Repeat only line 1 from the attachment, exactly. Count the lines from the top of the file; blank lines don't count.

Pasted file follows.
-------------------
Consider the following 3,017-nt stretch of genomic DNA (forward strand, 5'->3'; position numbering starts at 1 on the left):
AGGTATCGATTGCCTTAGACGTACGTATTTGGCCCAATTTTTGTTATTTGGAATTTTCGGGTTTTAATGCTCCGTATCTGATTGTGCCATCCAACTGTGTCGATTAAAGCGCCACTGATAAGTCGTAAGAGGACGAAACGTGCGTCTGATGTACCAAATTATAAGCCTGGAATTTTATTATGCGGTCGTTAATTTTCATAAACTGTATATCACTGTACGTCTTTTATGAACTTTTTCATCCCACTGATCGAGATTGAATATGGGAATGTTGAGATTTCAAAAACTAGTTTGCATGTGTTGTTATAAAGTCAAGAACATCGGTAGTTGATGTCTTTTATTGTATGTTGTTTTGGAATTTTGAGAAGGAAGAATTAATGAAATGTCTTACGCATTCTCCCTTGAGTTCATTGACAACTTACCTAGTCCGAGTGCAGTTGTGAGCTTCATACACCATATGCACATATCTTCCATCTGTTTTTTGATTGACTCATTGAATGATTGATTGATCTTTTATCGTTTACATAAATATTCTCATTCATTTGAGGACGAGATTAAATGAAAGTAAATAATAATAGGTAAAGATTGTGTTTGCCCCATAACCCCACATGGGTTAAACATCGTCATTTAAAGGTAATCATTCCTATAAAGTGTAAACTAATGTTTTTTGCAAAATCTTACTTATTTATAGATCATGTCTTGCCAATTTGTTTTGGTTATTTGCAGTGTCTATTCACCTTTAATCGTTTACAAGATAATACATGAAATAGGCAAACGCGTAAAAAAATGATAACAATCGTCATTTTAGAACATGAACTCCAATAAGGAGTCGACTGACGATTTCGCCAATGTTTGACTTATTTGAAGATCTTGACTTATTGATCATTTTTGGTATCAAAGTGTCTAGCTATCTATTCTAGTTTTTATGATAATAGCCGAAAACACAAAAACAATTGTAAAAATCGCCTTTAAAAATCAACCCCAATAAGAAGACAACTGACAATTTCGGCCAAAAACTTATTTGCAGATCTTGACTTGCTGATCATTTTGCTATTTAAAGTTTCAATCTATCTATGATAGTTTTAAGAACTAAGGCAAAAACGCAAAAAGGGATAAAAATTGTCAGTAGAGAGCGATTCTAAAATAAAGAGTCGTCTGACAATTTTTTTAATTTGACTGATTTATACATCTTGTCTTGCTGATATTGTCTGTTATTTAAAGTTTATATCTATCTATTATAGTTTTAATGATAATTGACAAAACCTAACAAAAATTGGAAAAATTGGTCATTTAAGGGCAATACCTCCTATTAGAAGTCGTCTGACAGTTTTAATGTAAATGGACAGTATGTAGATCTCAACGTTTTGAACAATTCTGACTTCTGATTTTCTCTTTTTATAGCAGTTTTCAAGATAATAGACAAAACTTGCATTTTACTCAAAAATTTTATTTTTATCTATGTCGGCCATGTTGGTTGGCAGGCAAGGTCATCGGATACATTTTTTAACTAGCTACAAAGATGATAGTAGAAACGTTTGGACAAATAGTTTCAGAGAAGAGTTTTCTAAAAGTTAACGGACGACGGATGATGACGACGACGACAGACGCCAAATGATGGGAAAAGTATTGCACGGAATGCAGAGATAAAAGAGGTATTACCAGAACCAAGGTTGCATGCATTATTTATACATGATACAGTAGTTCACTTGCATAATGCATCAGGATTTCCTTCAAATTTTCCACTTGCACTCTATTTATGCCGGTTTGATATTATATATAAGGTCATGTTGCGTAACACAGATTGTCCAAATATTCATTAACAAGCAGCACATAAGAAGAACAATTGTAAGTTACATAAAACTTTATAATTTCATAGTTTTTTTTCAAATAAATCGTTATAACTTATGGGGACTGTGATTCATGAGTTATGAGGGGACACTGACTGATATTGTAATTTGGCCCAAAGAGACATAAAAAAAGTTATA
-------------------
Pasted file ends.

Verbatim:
Consider the following 3,017-nt stretch of genomic DNA (forward strand, 5'->3'; position numbering starts at 1 on the left):